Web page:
A Little Fiction – Return to ‘Another Unfinished Novel’

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It had taken Dinah a little time to settle into the job and to adjust to Shaw’s more eccentric work practices, which he claimed were based upon the Chaos Theory, but were in fact, way more chaotic than that.  He could be very grumpy at times, although he could also occasionally be very sweet.  On balance, she preferred grumpy.  When he was being sweet he brought her things that she could never possibly want – last time it was a four-legged star fish that he had just found on the beach (explanations were requested as he was supposed to be looking for a hamster in Birmingham, but none were forthcoming) together with a bowl of water, a sachet of salt from the café below and the instruction to ‘See if you can make it better.’  It didn’t get better.  It got smelly.  At least when he was grumpy, she wasn’t given decaying invertebrates to resurrect.

Shaw was generally grumpy when he had a case to solve.  Although most of the time he was employed by people hoping to relocate missing pets, what he generally found were lost people, most of whom had no idea they had ever been misplaced in the first place.

Whenever they were out together, Dinah found herself tagging along at distance, either struggling to keep up or asking passer’s-by whether they’d seen where he’d gone.  It didn’t help that he would never tell her where he was heading.  It didn’t help that he never actually went there anyway.  She grew tired of tramping the streets with the photograph of a misplaced ginger cat only to find that Shaw had spent most of the day in the pub chatting to a man from Builth Wells who had no idea his wife was looking for him – in fact, had no idea he had a wife.  Often that did at least give him one thing in common with the woman to whom he was subsequently introduced, who either had no idea she had a husband or, if she did, mistakenly thought it was the man with whom she had been living for the past forty years.  A grumpy Shaw would waft away any discussion – he knew that they belonged together and if they claimed never to have met before, well, they were obviously mistaken and, by the way, had either of them seen a ginger cat?  By the time that Dinah found him, Shaw had normally mellowed in the face of the liquid hospitality of the happy couple and persuaded his cat-less employers to accept that they were not suited to cat ownership in the first place, which often left Dinah with a homeless moggy and blisters that made her extremely tetchy.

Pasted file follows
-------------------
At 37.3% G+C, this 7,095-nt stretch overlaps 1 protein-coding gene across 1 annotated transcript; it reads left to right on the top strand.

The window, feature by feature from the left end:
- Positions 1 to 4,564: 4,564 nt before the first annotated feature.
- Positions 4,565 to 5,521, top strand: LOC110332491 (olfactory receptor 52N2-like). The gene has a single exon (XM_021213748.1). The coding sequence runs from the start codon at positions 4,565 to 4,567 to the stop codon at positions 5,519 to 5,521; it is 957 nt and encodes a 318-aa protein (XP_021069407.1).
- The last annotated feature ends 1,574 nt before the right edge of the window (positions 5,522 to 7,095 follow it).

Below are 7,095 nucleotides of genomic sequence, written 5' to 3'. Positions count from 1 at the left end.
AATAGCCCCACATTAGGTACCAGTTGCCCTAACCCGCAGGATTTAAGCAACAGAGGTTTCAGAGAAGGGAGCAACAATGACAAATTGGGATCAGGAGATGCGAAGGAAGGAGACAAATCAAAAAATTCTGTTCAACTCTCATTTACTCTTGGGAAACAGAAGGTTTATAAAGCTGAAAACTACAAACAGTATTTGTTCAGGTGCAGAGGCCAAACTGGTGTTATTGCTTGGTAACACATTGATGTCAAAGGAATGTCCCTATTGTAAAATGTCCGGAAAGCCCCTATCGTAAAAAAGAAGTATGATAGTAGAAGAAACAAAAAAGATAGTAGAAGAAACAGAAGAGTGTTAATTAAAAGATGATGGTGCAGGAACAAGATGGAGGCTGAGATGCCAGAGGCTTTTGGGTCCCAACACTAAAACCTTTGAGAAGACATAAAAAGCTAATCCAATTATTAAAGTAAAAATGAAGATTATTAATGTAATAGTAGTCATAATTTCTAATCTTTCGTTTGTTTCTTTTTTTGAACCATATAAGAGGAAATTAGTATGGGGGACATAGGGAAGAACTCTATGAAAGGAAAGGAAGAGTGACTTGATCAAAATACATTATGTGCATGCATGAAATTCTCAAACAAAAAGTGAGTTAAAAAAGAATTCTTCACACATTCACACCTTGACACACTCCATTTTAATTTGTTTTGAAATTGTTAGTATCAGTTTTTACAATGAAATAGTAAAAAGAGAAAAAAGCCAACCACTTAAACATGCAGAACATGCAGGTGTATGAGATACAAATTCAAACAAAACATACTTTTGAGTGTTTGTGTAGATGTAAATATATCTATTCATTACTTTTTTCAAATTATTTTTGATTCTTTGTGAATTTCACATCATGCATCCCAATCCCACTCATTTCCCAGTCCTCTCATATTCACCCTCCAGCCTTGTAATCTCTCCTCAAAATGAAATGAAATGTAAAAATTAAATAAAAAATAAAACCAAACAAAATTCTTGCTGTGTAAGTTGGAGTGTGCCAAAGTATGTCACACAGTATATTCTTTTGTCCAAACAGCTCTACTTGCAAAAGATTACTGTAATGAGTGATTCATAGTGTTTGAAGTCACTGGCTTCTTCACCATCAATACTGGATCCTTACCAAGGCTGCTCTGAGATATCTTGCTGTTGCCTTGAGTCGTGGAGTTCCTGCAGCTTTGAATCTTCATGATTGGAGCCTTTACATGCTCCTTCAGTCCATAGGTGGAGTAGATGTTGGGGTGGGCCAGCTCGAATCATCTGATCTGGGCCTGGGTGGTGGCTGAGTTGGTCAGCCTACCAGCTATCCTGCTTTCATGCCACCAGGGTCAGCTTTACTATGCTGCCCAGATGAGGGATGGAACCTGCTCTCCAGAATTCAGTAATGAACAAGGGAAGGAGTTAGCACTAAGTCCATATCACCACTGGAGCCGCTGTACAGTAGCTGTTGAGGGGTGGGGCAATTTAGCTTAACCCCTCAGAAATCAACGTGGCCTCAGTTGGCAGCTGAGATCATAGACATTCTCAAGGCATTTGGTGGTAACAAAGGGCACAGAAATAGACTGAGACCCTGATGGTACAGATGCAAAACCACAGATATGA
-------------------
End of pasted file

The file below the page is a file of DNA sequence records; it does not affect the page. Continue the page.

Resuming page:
‘You really should relax more,’ he would say.  ‘Take things as they come.  Why don’t you go and buy yourself a drink.’  Shaw never had money.  He never got paid and he never paid for anything.  Dinah found that she spent most of her time trying to persuade clients who were searching for a precious pooch to accept that they should pay the bill for a service that far from reuniting them with a beloved pet, had merely introduced them to the son that they had never had.  They were seldom persuaded by Shaw’s admonition that ‘You can get a dog anywhere’ and quite often unhappy to find someone they had never met before living in their spare bedroom.  Dinah tried to remind herself not to get too obsessed by it all, it was just a job – except it wasn’t, was it?  You get paid for a job.  You have regular hours and days off.  Your employer seldom, if ever, asks to borrow your shoes so that he can go down to the corner shop in the clothes he has slept in to get milk.  Particularly since the shop’s owner had threatened to set the dogs on him if he didn’t pay his tab.  A normal employer does not wander out to get milk on Monday and return on Friday with a packet of flatbreads and a chinchilla.  Without your shoes…